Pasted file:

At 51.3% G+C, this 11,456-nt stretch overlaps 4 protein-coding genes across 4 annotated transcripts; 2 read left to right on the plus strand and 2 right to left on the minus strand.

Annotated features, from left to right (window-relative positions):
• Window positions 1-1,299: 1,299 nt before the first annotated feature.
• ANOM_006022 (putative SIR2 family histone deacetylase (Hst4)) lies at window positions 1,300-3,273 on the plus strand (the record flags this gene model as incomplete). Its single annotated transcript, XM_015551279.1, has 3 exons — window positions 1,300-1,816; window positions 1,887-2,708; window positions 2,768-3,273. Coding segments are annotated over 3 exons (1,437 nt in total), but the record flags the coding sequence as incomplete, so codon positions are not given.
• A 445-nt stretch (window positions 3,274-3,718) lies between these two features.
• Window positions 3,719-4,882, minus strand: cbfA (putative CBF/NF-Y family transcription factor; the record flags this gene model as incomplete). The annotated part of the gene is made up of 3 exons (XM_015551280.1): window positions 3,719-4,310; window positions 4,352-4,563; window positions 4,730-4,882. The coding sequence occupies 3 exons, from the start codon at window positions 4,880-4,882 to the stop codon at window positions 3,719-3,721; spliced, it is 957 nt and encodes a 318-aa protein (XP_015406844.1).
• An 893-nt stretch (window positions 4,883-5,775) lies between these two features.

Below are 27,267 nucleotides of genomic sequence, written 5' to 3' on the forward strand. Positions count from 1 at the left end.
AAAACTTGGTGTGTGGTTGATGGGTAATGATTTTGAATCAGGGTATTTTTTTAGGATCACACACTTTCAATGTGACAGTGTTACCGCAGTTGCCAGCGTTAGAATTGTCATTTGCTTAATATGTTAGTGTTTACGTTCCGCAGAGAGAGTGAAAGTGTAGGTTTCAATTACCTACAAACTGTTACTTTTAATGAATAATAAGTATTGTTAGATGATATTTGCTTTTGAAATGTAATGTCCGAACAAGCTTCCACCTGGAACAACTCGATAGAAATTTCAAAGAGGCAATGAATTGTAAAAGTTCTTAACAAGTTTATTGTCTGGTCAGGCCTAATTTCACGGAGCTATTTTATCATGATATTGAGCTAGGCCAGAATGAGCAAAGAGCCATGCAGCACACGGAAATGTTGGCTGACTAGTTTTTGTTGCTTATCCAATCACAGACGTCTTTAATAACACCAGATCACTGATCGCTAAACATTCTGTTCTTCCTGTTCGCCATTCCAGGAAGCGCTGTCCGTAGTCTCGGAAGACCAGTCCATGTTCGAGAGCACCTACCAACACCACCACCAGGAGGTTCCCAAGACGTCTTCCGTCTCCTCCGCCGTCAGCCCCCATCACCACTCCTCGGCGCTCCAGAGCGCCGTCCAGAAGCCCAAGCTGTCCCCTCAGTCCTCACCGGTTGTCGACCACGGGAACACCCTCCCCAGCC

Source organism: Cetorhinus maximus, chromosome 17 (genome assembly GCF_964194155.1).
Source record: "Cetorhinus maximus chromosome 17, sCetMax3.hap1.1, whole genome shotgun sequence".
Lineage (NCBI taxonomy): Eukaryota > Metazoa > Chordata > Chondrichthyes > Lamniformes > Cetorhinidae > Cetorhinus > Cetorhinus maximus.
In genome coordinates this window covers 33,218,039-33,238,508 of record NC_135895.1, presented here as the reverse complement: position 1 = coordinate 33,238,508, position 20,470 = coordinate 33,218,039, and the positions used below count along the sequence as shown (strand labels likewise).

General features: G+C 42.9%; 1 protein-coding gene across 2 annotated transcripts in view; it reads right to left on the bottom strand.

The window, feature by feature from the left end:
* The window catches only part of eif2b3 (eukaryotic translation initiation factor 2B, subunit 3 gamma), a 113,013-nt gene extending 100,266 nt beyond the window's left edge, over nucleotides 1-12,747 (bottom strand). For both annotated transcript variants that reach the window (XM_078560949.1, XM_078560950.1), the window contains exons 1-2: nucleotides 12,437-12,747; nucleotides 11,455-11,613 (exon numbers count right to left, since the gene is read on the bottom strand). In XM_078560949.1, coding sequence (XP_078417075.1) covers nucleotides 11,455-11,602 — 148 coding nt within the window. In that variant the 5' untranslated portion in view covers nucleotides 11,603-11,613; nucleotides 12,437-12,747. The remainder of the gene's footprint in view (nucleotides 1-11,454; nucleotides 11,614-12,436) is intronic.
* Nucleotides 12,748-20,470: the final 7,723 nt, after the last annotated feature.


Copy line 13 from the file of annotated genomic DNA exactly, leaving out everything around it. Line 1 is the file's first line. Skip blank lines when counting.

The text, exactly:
In genome coordinates this window covers 33,218,039-33,238,508 of record NC_135895.1, presented here as the reverse complement: position 1 = coordinate 33,238,508, position 20,470 = coordinate 33,218,039, and the positions used below count along the sequence as shown (strand labels likewise).